Plastics were marketed as the “material of the future.” Now, that prediction has come true. They will stay in landfills and oceans for hundreds, if not thousands, of years. In order to counter the impact of plastic waste, we need to rethink our relationship with plastics. Discover how, at Plastics Unwrapped.

Plastics Unwrapped is a traveling exhibit organized by the Burke Museum, University of Washington. The National tour has been generously sponsored by The Boeing Company and the University of Washington. Sponsorship of the local presentation of Plastics Unwrapped was provided by the Park City Museum.


Step Right Up! Behind the Scenes of the Circus Big Top, 1890 – 1965 (April 6, 2015 – August 11, 2015)

Elephant & Kids

Elephant and Kids, black-and-white photograph, collection Tegge Circus Archives.

In an era spanning the early 20th century, through depression ridden times and a dust bowl, one form of revelry thrived the circus. Traveling from coast to coast, rail cars packed with canvas, exotic animal menageries, strongmen, fat ladies, and roustabouts brought a much needed relief to millions of Americans.  Starting in April, visitors to the Tozer Gallery will be able to view the Park City Museum’s newest traveling exhibition, Step Right Up! Behind the Scenes of the Circus Big Top, 1890 – 1965, which explores another side of this thrilling spectacle and a history fraught with intrigue and majesty.

The exhibition is toured by ExhibitsUSA, a national program of Mid-America Arts Alliance. ExhibitsUSA sends more than 25 exhibitions on tour to more than 100 small- and mid-sized communities every year. Mid-America is the oldest nonprofit regional arts organization in the United States. More information is available at and


The Bison: American Icon (November 10, 2014 – January 7, 2015)

Bison skull, c. 2009, bone, courtesy Smoky Hill Bison Ranch.

Bison skull, c. 2009, bone, courtesy Smoky Hill Bison Ranch.

For thousands of years until the early 1860s, there were tens of millions of bison roaming the plains of North America. By 1890, there were fewer than 300. What happened?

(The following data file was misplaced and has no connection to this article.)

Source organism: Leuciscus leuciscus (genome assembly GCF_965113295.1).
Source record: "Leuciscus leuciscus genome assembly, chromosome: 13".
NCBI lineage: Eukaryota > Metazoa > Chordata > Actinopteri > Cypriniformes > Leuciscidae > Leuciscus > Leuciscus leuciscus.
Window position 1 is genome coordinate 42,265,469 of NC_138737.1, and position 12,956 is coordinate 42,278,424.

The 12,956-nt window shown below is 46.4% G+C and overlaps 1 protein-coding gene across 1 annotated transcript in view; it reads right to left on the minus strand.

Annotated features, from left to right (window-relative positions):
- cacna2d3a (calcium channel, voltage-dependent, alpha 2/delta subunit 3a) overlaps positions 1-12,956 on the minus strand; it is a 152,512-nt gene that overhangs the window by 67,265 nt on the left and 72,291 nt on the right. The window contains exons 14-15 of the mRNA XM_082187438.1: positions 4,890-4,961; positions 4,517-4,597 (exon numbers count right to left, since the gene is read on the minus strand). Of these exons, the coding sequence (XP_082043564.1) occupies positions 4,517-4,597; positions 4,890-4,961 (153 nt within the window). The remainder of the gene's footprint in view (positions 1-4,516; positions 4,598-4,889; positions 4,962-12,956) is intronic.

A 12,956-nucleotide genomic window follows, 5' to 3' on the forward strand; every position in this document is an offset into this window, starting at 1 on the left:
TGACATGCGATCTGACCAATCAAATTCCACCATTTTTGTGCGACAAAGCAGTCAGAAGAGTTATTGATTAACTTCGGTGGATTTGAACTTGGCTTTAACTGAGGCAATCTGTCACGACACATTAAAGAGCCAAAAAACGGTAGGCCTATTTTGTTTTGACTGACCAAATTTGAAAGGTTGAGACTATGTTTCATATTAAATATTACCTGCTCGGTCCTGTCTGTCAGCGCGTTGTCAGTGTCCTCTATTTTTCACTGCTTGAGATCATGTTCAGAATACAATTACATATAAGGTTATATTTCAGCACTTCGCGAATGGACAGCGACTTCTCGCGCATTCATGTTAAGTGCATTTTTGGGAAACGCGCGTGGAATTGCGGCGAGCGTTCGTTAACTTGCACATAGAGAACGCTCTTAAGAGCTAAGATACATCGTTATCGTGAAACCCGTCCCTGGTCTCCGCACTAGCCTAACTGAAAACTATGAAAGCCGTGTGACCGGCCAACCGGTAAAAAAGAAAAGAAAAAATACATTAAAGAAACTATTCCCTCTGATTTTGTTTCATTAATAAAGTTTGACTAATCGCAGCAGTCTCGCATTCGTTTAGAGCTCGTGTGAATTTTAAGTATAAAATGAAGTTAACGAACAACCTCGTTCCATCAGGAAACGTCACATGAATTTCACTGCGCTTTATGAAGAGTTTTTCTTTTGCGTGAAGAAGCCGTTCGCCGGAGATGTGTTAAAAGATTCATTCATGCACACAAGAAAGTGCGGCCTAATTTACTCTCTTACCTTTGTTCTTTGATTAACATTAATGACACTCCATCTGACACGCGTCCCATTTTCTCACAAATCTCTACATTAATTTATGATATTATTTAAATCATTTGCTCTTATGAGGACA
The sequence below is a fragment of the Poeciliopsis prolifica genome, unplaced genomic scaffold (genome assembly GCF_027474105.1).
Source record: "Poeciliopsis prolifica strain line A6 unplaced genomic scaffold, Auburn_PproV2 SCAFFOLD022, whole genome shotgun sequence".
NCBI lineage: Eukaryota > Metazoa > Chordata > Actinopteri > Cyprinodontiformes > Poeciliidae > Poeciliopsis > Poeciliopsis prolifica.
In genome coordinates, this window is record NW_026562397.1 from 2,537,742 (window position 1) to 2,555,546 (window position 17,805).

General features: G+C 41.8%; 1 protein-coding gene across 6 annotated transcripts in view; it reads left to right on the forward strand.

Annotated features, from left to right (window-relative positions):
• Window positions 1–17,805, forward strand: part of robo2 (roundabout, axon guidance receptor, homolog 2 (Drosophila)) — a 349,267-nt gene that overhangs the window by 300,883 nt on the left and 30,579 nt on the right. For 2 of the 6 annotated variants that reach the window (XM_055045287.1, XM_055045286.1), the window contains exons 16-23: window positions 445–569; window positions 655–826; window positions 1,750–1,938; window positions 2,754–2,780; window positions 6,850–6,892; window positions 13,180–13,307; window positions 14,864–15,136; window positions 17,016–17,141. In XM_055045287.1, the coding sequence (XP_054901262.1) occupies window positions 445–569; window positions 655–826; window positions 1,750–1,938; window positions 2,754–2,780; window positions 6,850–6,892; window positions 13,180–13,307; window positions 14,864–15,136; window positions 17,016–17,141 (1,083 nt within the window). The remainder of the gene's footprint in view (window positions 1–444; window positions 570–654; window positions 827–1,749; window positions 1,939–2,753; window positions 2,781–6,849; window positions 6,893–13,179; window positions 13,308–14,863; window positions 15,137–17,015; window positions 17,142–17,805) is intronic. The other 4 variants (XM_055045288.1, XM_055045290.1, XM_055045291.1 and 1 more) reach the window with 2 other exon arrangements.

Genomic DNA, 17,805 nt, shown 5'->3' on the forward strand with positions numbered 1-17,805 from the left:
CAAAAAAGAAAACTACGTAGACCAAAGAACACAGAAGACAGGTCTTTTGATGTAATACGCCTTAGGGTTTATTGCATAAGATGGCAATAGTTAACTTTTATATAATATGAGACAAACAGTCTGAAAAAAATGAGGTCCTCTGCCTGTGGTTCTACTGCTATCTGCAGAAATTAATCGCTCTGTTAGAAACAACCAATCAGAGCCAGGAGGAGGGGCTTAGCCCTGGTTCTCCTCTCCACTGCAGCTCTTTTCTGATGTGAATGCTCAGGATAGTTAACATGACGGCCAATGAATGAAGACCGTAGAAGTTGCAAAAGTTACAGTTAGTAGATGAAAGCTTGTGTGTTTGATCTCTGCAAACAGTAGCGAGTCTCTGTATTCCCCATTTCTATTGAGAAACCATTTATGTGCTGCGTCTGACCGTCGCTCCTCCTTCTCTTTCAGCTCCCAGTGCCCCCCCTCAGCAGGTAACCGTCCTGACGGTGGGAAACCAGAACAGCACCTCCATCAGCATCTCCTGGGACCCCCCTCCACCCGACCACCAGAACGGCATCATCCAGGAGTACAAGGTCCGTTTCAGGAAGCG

The Bison: American Icon opens with this fundamental question, and takes visitors on a quest to discover the “before” and “after” of the bison’s dramatic decline.  The exhibit tells the story of the Plains Indian peoples who relied on bison for nearly every aspect of their daily lives, and the devastating effect of the European fur trade demand which eventually transformed bison into a commodity.

A combination of Plains Indian artifacts, natural history materials, popular culture items, bold graphics and interactives will help visitors learn how bison almost became extinct, but also how they were brought back from the brink and evolved into a symbol of America.

This exhibition has been made possible through NEH on the Road, a special initiative of the National Endowment for the Humanities.  It is brought to you by Mid-America Arts Alliance.  The Bison: American Icon was organized by the C. M. Russell Museum, Great Falls, MT.


Wild Land: Thomas Cole and the Birth of the American Landscape Painting (June 16, 2014 – October 20, 2014)

10.-A-View-of-the-Round-Top-in-the-Catskill-Mountains-Boston-MFA-47_1200-for-websiteWild Land: Thomas Cole and the Birth of American Landscape Painting explores the world of Thomas Cole, an English immigrant painter who revolutionized American landscape painting. Take a walk “into the woods” and step inside the artist’s studio to discover how Cole’s ideas on the natural world shaped our national landscape.

Through large-scale banner graphics, immersive environments and other interactive elements, the exhibit traces Thomas Cole’s transformation from an itinerant portrait artist to the founder of the Hudson River School. Discover how Cole transformed nature sketches into a new vision of wilderness, and how the meaning of nature itself has changed over time. Contemplate the importance of preservation and how to live in balance with natural resources.

This exhibition has been made possible through NEH on the Road, a special initiative of the National Endowment for the Humanities. It has been adapted and is being toured by Mid-America Arts Alliance. Wild Land: Thomas Cole and the Birth of American Landscape Painting was organized by The Thomas Cole National Historic Site/Cedar Grove, Catskill, New York.


Mines to Moguls: 50 Years of Park City Skiing (November 23, 2013 – May 25, 2014)

Yellow Gondola #60In December 2013, Park City Mountain Resort turned fifty.  To help celebrate the history of the resort and its impact on Park City’s development as a ski town, the Park City Museum showcased its newest exhibit, “Mines to Moguls: 50 Years of Park City Skiing.  The exhibit featured a 35-foot timeline detailing the ski area’s evolution into a world-class resort, from its start in 1963 as Treasure Mountains to the glory days of the 2002 Winter Olympics.  Visitors to the Park City Museum’s newest exhibit: